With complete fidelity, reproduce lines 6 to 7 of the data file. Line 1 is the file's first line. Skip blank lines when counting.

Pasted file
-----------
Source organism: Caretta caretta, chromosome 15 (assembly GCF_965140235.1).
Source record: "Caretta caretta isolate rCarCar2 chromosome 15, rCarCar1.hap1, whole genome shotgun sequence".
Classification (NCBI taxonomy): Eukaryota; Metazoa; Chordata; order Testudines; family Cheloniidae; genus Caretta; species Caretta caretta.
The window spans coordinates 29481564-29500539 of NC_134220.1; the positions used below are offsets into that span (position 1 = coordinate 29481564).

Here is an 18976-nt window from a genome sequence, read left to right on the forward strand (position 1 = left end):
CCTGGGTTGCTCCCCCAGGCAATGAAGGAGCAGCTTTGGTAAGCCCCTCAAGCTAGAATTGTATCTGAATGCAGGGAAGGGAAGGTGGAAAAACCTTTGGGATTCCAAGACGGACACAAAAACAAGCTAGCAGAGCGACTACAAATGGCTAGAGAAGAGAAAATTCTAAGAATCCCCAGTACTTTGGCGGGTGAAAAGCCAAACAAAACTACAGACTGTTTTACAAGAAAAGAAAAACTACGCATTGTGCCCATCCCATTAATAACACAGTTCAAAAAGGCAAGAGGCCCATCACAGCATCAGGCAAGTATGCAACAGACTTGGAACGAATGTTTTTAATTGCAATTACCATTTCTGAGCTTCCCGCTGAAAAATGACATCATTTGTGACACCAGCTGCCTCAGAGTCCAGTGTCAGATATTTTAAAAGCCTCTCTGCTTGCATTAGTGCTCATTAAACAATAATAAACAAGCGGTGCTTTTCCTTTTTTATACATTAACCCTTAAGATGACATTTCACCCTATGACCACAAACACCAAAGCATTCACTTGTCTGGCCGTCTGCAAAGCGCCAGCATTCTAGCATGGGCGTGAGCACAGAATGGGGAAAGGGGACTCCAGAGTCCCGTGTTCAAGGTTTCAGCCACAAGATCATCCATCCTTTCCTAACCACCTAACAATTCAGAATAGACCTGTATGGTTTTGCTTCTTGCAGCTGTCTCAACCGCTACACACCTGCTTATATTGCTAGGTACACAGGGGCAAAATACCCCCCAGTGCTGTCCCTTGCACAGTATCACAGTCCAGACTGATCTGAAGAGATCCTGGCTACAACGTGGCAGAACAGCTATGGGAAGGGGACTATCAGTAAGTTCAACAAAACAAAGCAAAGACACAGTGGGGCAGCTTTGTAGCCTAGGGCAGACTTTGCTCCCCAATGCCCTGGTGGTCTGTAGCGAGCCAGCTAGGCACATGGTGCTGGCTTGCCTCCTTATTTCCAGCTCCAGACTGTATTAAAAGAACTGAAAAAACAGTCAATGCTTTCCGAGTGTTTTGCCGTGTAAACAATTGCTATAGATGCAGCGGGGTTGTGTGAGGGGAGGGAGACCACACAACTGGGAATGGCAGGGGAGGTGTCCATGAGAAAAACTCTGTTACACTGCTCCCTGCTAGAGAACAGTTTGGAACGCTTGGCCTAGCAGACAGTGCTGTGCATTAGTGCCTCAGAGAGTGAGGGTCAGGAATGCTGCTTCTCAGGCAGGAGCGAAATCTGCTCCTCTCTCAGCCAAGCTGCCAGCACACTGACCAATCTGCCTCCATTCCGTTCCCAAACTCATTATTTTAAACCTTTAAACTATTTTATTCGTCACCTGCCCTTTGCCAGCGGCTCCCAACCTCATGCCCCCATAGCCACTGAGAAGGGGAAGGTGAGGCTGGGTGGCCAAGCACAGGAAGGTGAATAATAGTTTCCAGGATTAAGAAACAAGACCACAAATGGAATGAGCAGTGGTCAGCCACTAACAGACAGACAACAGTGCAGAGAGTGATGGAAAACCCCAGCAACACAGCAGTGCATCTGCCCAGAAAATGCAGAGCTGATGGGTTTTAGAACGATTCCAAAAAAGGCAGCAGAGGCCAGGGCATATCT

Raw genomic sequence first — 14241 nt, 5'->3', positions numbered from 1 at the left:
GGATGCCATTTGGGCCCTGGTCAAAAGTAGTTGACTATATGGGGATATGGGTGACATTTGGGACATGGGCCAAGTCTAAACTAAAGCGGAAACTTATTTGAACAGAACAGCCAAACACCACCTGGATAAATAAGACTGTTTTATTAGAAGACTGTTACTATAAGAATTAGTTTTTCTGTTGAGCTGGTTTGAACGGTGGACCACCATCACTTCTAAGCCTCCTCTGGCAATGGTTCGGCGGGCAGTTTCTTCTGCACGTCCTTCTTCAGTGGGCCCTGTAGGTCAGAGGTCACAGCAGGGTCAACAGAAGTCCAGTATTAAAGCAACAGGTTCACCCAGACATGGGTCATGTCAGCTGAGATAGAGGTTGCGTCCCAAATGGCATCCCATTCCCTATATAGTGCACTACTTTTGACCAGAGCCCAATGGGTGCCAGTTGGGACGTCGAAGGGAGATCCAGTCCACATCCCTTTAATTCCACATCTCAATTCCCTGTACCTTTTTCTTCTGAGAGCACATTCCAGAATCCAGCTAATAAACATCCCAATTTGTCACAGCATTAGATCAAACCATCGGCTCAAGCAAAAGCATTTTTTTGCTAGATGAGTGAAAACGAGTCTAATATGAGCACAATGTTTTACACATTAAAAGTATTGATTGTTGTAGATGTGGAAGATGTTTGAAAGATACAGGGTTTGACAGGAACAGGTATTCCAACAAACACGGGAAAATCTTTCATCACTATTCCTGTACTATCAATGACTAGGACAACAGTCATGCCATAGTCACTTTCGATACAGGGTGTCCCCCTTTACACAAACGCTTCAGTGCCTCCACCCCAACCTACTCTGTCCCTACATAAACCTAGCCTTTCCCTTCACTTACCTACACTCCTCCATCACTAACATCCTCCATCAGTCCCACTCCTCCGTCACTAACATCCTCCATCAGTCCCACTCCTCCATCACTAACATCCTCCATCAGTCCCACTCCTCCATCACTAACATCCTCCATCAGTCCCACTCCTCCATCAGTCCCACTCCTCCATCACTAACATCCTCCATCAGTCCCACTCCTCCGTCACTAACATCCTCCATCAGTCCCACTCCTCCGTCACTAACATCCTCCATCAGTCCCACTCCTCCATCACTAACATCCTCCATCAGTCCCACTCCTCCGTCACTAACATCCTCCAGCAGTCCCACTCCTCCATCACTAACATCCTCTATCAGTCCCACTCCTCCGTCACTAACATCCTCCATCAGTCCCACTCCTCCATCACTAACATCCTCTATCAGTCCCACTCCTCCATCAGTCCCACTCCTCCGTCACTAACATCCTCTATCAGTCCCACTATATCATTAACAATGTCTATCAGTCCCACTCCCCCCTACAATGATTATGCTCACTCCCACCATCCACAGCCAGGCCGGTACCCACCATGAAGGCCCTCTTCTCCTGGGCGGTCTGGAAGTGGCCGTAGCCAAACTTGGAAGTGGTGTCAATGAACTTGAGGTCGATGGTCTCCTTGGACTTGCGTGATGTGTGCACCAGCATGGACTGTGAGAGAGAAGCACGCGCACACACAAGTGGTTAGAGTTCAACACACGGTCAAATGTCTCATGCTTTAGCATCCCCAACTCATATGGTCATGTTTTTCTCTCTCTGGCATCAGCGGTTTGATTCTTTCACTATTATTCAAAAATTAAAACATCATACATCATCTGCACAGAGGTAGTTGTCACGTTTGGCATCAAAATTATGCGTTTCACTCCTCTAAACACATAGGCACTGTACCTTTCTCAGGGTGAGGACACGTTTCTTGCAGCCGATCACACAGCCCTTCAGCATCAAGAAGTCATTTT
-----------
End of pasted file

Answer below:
CCTGGGTTGCTCCCCCAGGCAATGAAGGAGCAGCTTTGGTAAGCCCCTCAAGCTAGAATTGTATCTGAATGCAGGGAAGGGAAGGTGGAAAAACCTTTGGGATTCCAAGACGGACACAAAAACAAGCTAGCAGAGCGACTACAAATGGCTAGAGAAGAGAAAATTCTAAGAATCCCCAGTACTTTGGCGGGTGAAAAGCCAAACAAAACTACAGACTGTTTTACAAGAAAAGAAAAACTACGCATTGTGCCCATCCCATTAATAACACAGTTCAAAAAGGCAAGAGGCCCATCACAGCATCAGGCAAGTATGCAACAGACTTGGAACGAATGTTTTTAATTGCAATTACCATTTCTGAGCTTCCCGCTGAAAAATGACATCATTTGTGACACCAGCTGCCTCAGAGTCCAGTGTCAGATATTTTAAAAGCCTCTCTGCTTGCATTAGTGCTCATTAAACAATAATAAACAAGCGGTGCTTTTCCTTTTTTATACATTAACCCTTAAGATGACATTTCACCCTATGACCACAAACACCAAAGCATTCACTTGTCTGGCCGTCTGCAAAGCGCCAGCATTCTAGCATGGGCGTGAGCACAGAATGGGGAAAGGGGACTCCAGAGTCCCGTGTTCAAGGTTTCAGCCACAAGATCATCCATCCTTTCCTAACCACCTAACAATTCAGAATAGACCTGTATGGTTTTGCTTCTTGCAGCTGTCTCAACCGCTACACACCTGCTTATATTGCTAGGTACACAGGGGCAAAATACCCCCCAGTGCTGTCCCTTGCACAGTATCACAGTCCAGACTGATCTGAAGAGATCCTGGCTACAACGTGGCAGAACAGCTATGGGAAGGGGACTATCAGTAAGTTCAACAAAACAAAGCAAAGACACAGTGGGGCAGCTTTGTAGCCTAGGGCAGACTTTGCTCCCCAATGCCCTGGTGGTCTGTAGCGAGCCAGCTAGGCACATGGTGCTGGCTTGCCTCCTTATTTCCAGCTCCAGACTGTATTAAAAGAACTGAAAAAACAGTCAATGCTTTCCGAGTGTTTTGCCGTGTAAACAATTGCTATAGATGCAGCGGGGTTGTGTGAGGGGAGGGAGACCACACAACTGGGAATGGCAGGGGAGGTGTCCATGAGAAAAACTCTGTTACACTGCTCCCTGCTAGAGAACAGTTTGGAACGCTTGGCCTAGCAGACAGTGCTGTGCATTAGTGCCTCAGAGAGTGAGGGTCAGGAATGCTGCTTCTCAGGCAGGAGCGAAATCTGCTCCTCTCTCAGCCAAGCTGCCAGCACACTGACCAATCTGCCTCCATTCCGTTCCCAAACTCATTATTTTAAACCTTTAAACTATTTTATTCGTCACCTGCCCTTTGCCAGCGGCTCCCAACCTCATGCCCCCATAGCCACTGAGAAGGGGAAGGTGAGGCTGGGTGGCCAAGCACAGGAAGGTGAATAATAGTTTCCAGGATTAAGAAACAAGACCACAAATGGAATGAGCAGTGGTCAGCCACTAACAGACAGACAACAGTGCAGAGAGTGATGGAAAACCCCAGCAACACAGCAGTGCATCTGCCCAGAAAATGCAGAGCTGATGGGTTTTAGAACGATTCCAAAAAAGGCAGCAGAGGCCAGGGCATATCT

Raw genomic sequence first — 14241 nt, 5'->3', positions numbered from 1 at the left: